Across the nation, increasing health-care costs are forcing some parents to forgo taking children to the doctor and filling prescriptions regardless of whether they have insurance. That's according to findings presented this week at the annual meeting of the Pediatric Academic Societies.
In the study, researchers examined data from the 2001-2006 Medical Expenditure Panel Surveys on 6,273 families with at least one child to determine factors that sway families’ decisions to go without care. According to a recent release (.pdf):
Results showed that experiencing excessive financial burden, having a child with an ongoing activity limitation and a parent having intermittent insurance all increased the likelihood that families would delay or go without care. However, when the parent and child had the same insurance, they were more likely to get the care they needed.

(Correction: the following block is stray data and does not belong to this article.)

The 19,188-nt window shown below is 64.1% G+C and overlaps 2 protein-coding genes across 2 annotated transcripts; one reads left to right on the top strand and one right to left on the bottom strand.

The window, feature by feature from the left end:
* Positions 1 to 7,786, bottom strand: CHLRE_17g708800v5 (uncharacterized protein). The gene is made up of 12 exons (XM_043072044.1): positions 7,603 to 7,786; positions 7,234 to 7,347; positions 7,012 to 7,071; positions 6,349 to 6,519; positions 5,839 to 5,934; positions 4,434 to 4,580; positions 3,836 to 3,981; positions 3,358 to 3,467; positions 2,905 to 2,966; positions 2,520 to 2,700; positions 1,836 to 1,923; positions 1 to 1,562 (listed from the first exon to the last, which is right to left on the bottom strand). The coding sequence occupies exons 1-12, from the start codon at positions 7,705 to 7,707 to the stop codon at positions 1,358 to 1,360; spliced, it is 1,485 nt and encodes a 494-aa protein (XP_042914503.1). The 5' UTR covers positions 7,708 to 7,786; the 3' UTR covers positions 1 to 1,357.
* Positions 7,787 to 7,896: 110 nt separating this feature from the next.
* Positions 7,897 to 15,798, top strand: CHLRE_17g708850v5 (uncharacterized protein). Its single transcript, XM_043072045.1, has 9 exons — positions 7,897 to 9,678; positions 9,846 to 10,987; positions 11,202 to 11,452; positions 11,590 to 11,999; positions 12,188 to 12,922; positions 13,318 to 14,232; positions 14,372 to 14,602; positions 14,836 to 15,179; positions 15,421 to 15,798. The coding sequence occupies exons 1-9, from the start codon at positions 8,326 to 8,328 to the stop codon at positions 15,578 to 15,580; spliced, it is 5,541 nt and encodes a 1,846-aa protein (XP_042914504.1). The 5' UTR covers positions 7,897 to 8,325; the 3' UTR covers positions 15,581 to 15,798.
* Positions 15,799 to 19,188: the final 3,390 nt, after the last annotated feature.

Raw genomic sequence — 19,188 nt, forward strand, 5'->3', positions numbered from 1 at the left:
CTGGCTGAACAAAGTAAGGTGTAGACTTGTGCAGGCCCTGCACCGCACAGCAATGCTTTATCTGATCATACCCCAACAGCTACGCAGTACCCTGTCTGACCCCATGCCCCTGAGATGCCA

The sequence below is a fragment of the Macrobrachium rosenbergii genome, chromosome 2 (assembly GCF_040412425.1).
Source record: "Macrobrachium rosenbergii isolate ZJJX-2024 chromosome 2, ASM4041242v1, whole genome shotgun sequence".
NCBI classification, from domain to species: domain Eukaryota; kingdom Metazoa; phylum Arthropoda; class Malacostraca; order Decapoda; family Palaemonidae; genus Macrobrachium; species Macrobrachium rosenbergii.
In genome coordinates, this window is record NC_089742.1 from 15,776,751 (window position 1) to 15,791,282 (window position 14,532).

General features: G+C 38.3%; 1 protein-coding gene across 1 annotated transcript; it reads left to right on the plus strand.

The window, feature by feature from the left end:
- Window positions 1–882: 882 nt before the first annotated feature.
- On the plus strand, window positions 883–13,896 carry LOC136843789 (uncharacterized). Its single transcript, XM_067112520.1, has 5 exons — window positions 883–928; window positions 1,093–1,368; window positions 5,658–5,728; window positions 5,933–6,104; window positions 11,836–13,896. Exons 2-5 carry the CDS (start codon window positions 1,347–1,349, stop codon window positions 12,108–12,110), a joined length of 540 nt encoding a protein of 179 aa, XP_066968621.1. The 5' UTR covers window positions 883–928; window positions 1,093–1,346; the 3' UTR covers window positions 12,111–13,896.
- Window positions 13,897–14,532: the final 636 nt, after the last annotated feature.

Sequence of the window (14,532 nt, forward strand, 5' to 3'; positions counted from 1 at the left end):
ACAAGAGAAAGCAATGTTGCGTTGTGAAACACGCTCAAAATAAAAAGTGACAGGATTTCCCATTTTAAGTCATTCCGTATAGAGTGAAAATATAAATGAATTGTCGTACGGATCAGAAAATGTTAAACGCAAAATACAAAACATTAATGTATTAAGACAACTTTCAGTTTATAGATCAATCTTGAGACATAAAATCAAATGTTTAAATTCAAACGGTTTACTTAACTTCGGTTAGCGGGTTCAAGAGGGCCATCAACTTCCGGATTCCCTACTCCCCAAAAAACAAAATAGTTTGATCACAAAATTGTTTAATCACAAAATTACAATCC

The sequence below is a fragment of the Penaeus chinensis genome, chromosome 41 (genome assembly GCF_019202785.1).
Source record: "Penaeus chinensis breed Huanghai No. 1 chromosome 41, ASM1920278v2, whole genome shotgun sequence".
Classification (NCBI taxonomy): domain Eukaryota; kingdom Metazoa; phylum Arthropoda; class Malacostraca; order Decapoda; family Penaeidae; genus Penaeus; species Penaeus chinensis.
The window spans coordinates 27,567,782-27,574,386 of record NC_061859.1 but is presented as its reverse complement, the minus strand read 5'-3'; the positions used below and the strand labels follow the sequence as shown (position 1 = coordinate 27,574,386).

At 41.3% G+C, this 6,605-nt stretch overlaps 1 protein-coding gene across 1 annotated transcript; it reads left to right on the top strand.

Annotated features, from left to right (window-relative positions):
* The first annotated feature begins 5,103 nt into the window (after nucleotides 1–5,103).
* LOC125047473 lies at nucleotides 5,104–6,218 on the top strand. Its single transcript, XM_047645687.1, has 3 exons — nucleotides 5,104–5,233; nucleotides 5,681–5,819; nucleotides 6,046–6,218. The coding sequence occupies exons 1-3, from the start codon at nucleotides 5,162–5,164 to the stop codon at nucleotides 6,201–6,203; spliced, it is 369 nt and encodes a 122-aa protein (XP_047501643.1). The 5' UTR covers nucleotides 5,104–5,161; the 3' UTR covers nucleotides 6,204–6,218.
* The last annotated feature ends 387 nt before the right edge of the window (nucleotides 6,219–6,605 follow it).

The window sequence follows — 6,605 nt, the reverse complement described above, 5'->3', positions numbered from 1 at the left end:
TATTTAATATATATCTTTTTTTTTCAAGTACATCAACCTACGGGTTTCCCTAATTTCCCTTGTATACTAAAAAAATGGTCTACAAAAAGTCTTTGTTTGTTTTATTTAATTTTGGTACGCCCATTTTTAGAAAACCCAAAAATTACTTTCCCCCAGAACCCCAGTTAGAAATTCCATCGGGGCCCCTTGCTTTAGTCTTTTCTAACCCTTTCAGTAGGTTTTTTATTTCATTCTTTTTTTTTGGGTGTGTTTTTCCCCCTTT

Additionally, significant racial/ethnic and income-related disparities existed in the experience of delayed or forgone care. For example, non-Hispanic black families were less likely to report delayed or forgone care than non-Hispanic white families. Meanwhile, families whose income was less than 100 percent of the federal poverty level were more likely to delay or go without care than families with incomes at or above 400 percent of the poverty level.
Researchers plan to do a follow-up study examining how delaying care may influence a person's health later in life.